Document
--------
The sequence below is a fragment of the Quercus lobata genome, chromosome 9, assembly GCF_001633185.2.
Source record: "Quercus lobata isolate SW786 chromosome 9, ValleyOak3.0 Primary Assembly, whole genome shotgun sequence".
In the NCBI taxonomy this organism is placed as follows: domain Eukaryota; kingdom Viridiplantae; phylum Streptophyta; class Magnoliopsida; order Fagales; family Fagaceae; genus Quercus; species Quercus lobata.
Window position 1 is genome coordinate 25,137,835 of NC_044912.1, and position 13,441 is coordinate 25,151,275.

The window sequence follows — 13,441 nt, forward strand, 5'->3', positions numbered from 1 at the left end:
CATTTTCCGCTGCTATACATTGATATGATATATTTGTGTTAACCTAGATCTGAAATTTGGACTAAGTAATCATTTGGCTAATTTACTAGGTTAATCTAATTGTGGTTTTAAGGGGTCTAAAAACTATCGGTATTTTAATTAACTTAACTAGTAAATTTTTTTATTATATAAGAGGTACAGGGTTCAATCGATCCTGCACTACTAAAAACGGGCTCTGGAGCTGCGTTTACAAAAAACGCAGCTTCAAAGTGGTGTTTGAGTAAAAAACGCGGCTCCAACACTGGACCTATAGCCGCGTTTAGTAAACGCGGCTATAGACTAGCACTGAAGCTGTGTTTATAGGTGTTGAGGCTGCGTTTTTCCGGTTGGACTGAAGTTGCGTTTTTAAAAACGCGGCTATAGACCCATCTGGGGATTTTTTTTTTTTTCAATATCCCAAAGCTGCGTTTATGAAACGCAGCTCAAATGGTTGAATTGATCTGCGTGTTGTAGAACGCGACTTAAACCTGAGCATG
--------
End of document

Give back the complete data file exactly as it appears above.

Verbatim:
The sequence below is a fragment of the Quercus lobata genome, chromosome 9, assembly GCF_001633185.2.
Source record: "Quercus lobata isolate SW786 chromosome 9, ValleyOak3.0 Primary Assembly, whole genome shotgun sequence".
In the NCBI taxonomy this organism is placed as follows: domain Eukaryota; kingdom Viridiplantae; phylum Streptophyta; class Magnoliopsida; order Fagales; family Fagaceae; genus Quercus; species Quercus lobata.
Window position 1 is genome coordinate 25,137,835 of NC_044912.1, and position 13,441 is coordinate 25,151,275.

The window sequence follows — 13,441 nt, forward strand, 5'->3', positions numbered from 1 at the left end:
CATTTTCCGCTGCTATACATTGATATGATATATTTGTGTTAACCTAGATCTGAAATTTGGACTAAGTAATCATTTGGCTAATTTACTAGGTTAATCTAATTGTGGTTTTAAGGGGTCTAAAAACTATCGGTATTTTAATTAACTTAACTAGTAAATTTTTTTATTATATAAGAGGTACAGGGTTCAATCGATCCTGCACTACTAAAAACGGGCTCTGGAGCTGCGTTTACAAAAAACGCAGCTTCAAAGTGGTGTTTGAGTAAAAAACGCGGCTCCAACACTGGACCTATAGCCGCGTTTAGTAAACGCGGCTATAGACTAGCACTGAAGCTGTGTTTATAGGTGTTGAGGCTGCGTTTTTCCGGTTGGACTGAAGTTGCGTTTTTAAAAACGCGGCTATAGACCCATCTGGGGATTTTTTTTTTTTTCAATATCCCAAAGCTGCGTTTATGAAACGCAGCTCAAATGGTTGAATTGATCTGCGTGTTGTAGAACGCGACTTAAACCTGAGCATG